Your goals remain your own to achieve, you should list those separately (in your own personal space).

By all means talk about your personal goals when asked at interviews, if those goals demonstrate that you wish to add value and are relevant to the company you're interviewing for.

  • thank you for you explication , i mean say about my dream in my profession as software developer like improve my languages,skills programing,etc= – simon Aug 23 at 7:15
  • I'd say not. Doing that tells employers that you only want to work for them if they can support you in your own ambitions. It's up to you to find employers and jobs that fit your ambitions. – Snow Aug 23 at 7:32
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I ask this because while googling around for a long time, I came across a lot of websites saying that development companies want to know what your dreams are. I suppose they mean your professional dreams. Do you think that it is a good idea to add your personal dreams to your portfolio or is not necessary?

It might work at certain tech companies. I think it would be best left as a joke as a short introduction about yourself. For example, "Hello, my name is Bob. I have fifteen years experience in the IT world with emphasis on X, Y, and Z. During personal times, I am taking care of 2 children along with my wife, Sally of 10 years. It is our life long dream to open a coffee shop."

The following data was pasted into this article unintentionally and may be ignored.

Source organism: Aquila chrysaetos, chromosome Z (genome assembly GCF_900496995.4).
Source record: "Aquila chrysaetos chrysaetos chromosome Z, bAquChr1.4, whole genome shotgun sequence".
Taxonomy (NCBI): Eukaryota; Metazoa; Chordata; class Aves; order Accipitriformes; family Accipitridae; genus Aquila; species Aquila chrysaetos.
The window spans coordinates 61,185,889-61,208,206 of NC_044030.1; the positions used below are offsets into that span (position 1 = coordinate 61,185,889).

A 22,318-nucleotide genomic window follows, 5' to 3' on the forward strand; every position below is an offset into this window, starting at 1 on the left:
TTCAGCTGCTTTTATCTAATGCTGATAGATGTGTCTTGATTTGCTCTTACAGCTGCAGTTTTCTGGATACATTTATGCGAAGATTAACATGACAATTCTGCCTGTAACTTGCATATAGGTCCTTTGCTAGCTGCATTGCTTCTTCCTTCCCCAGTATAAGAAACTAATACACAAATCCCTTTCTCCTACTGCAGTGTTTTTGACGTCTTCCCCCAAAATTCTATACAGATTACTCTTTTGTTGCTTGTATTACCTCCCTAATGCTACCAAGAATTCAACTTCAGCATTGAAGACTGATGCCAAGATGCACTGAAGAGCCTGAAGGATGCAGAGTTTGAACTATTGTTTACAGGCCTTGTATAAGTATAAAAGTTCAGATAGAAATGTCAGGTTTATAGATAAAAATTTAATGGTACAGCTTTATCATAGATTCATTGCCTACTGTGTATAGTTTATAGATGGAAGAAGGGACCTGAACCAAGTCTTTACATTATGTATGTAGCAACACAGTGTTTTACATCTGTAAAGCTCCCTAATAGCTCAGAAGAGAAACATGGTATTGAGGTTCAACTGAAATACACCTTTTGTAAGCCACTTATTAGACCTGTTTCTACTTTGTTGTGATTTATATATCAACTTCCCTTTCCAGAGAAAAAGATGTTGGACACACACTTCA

That would be funny and eye catching. Shows your skills and at the same time your personality. Otherwise writing "Dreams" as an objective point on a resume sounds horrible and would be put into the shredder.

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Resumes, CVs and portfolios should demonstrate skills and experiences that you already have which would be valuable for potential employers. They are looking for you to be productive now (or soon after hiring).

Your dreams/goals are valuable to an employer after you achieve them. Saying you would like to learn new computer language isn't valuable to the hiring manager because there is no guarantee that you will actually do it or when.

You need to sell yourself on attributes that the hiring company will get as soon as you are hired, not at some distant unknown future time.

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Best not to. CVs/portfolios are formal documents if anything, and folks expect them to be a bit sober and formulaic.

At the least, you're hurting your chances to find jobs cause people will skip based off of bad signals. If they can't easily parse you from the CV, or if it raises some red flags (beware! a non-conformist!) they'll skip you and move on to a different candidate.

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You did not define your job and your degrees. Do you want to stay a code monkey, become a software developer, or even a computer scientist ?